Eliminate the port from the URL(cookbook)
- TARGET-AUDIENCE: *beginner* advanced expert
- COCOON-RELEASES: 2.0.3, 2.0.4
- DOCUMENT-STATUS: *draft* reviewed released
What you will get from this page
I will show you how you can setup tomcat and apache in order to serve your cocoon application transparently from your webserver. I will use the jk(?) comunication protocol, because this protocol is the default used in tomcat-4.1.* and it is supported down to ???
Your basic skills
- basic knowledge about apache administration
- basic knowledge about tomcat administration
You have read the page BeginnerDefaultContext
- You have enabled your webserver to use the mod_jk module.
If you don't know, whether your webserver is setup with mod_jk please take a look at CocoonAndApache and AddMod_jk(in German) While the first link focusses on technical issues, the secnd link is more a cookbook approach, but at the moment it is completely written in german langage. I will translate this page and add it to the CocoonCompetenceCenter in a few days.
Links to other information sources
The trivial solution
If you don't bother with peformance ad you don't want to make things too complex at the beginning you can simply run tomcat on port 80 instead of the default port 8080. If you do this, you can access tomcat as if it where the default HTTP server. I.e. the URL http://mycompany would already be served by tomcat and if you already followed the approach in BeginnerDefaultContext you are done.
But this is not the recommended approach, because
- tomcat is said to be far less performant as the apache-webserer for standard file serving.
- most probably your webserver/intranet server already is up and running on the default port, so you don't even have the chance to get hands on port 80 for our tomcat.
- If port 80 is not occupied you can use it for now, but you definitely cut off the possibility to run your webserver under the now occupied default port.
Because all of this you may need to read on ...
Another trivial (and sufficient) solution: Using [[http://wiki.cocoondev.org/Wiki.jsp?page=ApacheModProxy|Apache's mod_proxy]]
For those who do not want to take the effort of using Apache's mod_jk as described in the next section (at least I could not get it to work) I recommend another solution. Using mod_proxy: It is really simple and pretty much does job, as far as I understand it (see also CocoonAndApache).
Simply add the following to lines to you Apache 'conf' file. === ===ProxyPass / http://localhost:8080/ === ===ProxyPassReverse / http://localhost:8080/
As a result, Apache will forward all requests for / to localhost:8080 and vice versa. If you think doing it the proxy_way is not appropriate for your needs go ahead to the next section and use mod_jk.
Setting up a comunication between tomcat and apache
The elimination of the port from the URL is more tricky, because now the Webserver comes into play. I assume, your webserver is already running under the standard HTTP port 80. So that your company site can be accessed via http://mycompany
Now what you have to do is to setup a comunication line between the webserver and tomcat. You can read the very comprehensive doc about this issue from apache. If you prefer to just set it up and don't bother, go on with this text. But be warned. I won't tell you anything about the concepts. If you fail, you have to go to the official docs!
Go to the $tomcatroot/conf folder and edit server.xml
- Search for the definition of the Ajp12 Connector.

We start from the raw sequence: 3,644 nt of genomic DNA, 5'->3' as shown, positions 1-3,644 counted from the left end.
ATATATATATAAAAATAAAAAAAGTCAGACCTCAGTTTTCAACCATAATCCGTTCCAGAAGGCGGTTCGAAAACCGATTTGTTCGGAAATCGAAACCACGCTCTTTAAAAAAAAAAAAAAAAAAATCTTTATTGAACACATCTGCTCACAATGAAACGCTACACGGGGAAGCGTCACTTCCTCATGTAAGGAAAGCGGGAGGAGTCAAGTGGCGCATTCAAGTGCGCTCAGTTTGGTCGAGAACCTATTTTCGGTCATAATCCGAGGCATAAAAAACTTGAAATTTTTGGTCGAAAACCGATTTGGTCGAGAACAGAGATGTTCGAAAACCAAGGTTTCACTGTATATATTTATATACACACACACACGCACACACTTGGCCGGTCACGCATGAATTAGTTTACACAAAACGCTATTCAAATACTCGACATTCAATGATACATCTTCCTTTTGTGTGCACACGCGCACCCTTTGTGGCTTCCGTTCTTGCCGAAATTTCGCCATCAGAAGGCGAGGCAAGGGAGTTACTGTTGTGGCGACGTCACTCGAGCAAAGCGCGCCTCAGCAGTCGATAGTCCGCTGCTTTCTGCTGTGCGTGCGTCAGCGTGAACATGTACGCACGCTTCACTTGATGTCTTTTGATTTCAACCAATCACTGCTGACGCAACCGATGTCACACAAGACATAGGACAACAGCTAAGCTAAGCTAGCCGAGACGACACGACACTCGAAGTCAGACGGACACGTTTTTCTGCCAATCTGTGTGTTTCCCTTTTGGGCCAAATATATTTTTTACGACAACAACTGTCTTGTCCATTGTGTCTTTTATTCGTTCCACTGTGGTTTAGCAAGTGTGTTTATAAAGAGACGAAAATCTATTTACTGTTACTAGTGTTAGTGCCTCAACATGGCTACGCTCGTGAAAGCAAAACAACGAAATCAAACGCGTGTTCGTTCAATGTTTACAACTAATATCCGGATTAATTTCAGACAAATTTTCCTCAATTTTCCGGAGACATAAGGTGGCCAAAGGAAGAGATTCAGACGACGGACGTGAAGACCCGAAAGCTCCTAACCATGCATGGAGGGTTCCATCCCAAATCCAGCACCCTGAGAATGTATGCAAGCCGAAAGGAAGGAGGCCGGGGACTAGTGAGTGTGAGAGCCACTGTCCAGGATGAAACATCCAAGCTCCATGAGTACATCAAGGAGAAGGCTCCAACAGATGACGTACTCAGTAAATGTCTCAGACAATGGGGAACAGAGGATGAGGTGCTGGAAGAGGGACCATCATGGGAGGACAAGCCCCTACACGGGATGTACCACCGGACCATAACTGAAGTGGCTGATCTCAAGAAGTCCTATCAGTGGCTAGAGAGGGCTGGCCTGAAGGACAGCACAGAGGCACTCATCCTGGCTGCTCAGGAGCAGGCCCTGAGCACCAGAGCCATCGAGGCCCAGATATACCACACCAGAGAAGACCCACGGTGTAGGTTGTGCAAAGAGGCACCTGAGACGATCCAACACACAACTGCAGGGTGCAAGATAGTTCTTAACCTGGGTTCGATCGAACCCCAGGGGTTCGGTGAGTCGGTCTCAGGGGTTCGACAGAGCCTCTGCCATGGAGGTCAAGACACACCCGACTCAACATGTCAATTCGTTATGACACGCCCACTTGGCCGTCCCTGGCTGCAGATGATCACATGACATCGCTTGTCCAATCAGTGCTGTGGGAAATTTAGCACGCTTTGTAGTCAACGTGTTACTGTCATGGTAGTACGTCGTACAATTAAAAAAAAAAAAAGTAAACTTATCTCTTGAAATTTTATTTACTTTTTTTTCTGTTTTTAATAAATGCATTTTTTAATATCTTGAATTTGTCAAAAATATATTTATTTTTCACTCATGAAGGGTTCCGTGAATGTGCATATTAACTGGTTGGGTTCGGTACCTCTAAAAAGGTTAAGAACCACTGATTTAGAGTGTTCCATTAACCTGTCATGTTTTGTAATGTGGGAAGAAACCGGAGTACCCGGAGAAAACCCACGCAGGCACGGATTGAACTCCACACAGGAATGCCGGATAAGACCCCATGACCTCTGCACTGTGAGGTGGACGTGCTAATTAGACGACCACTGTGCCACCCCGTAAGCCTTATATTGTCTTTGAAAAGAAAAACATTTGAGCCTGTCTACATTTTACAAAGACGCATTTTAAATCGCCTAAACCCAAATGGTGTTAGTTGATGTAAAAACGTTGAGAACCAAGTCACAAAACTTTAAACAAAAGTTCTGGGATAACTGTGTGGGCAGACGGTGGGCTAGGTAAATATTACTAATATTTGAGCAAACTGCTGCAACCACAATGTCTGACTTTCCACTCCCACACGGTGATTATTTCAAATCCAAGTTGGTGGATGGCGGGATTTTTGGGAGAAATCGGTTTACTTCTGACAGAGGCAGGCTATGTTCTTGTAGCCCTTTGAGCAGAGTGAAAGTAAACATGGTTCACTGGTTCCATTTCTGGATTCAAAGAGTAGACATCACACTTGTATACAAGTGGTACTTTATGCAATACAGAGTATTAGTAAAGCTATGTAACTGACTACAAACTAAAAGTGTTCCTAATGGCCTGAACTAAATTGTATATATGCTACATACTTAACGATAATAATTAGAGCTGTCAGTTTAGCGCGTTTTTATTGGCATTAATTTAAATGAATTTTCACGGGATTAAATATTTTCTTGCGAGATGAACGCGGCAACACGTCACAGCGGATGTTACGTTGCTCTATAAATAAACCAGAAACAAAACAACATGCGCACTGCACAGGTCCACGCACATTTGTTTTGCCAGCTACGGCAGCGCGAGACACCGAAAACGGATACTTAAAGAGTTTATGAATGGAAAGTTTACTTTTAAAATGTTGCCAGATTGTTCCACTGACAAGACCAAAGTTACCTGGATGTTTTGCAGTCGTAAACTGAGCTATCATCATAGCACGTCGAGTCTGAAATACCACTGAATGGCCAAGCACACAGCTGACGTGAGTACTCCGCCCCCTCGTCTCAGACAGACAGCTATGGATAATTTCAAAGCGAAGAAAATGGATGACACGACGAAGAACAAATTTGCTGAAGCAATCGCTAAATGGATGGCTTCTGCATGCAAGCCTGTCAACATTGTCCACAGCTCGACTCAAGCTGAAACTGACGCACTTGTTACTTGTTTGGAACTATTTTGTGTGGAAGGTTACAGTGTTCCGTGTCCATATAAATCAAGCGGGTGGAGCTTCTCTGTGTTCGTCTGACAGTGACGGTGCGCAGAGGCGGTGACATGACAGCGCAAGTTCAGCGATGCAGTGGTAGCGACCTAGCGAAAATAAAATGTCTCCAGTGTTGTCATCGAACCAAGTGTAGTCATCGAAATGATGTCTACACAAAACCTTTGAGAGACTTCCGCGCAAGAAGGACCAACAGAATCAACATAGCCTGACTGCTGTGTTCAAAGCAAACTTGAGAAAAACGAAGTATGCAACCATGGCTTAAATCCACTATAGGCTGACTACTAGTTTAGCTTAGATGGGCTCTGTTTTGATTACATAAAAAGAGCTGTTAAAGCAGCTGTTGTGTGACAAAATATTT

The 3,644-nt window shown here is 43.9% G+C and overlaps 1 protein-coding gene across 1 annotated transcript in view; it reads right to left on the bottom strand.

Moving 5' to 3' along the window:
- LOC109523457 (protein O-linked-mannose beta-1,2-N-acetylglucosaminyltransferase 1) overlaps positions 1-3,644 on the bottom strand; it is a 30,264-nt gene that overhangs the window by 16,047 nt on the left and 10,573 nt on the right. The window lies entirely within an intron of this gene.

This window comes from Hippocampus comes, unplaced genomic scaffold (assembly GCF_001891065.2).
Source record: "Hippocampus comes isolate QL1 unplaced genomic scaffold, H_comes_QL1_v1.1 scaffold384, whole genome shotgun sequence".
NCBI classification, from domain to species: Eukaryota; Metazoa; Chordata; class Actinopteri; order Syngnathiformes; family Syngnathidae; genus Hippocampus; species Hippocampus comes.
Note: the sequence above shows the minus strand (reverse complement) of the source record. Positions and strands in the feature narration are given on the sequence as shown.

Add a new connector using following snippet:
<Connector className="org.apache.tomcat.service.PoolTcpConnector"> <Parameter name="handler" value="org.apache.tomcat.service.connector.Ajp13ConnectionHandler"/> <Parameter name="port" value="8090"/> </Connector>The value of the port is arbitrary. You only need to enshure, the port is not used elsewhere on your computer.
=== create ===mod_jk.conf and worker.properties You can let tomcat create these files for you. I prefer to give you two sample files here, which you can cut/paste into your environment. These files are furnitured to be used with cocoon. Both files will be placed into your $apacheroot/conf folder:
The following snippet is the smallest possible definition. Please check all pathes and modify them for your environment:
<IfModule mod_jk.c> JkWorkersFile /etc/httpd/conf/workers.properties JkLogFile /var/log/httpd/mod_jk.log JkLogLevel error JkMount /cocoon cocoon JkMount /cocoon/ cocoon JkMount /cocoon/* cocoon </IfModule>
Note, that with this definition all requests to /cocoon will be served fully from cocoon. You may want to add rules to serve static content from the server instead. If you want to know, how this works, please have a look at ???
sample worker.properties Please check all pathes and modify them for your environment:
workers.tomcat_home=/opt/tomcat/tomcat-4.1.18 workers.java_home=/opt/java/java-1.3.1 worker.list=cocoon worker.cocoon.port=8090 worker.cocoon.host=localhost worker.cocoon.type=ajp13
Note: You can define as many workers as you like. But don't forget to place them into the comma separated property worker.list. Now you can mount different URL-spaces to different tomcat servers...
what to do if things go wrong
- 1.If your webserver does not come up, check the error logs of your webserver. You will get hints to what may go wrong.
1.If you get unexpected results while accessing your cocoon via your webserver, check that you really have specified the corect JkMount points. 1.If you get tons of error messages concerning illegal protocol errors, check that you reallyhave connected the to the tcp connector of your tomcat. Common error is to connect tp the HTTP-connector instead. 1.If still things go worng, you need to consult the apache and tomcat docs.
- AUTHOR:Dabbous[[BR]] - AUTHOR-CONTACT: mailto:email@example.com[[BR]] - REVIEWED-BY:[[BR]] - REVIEWER-CONTACT:[[BR]]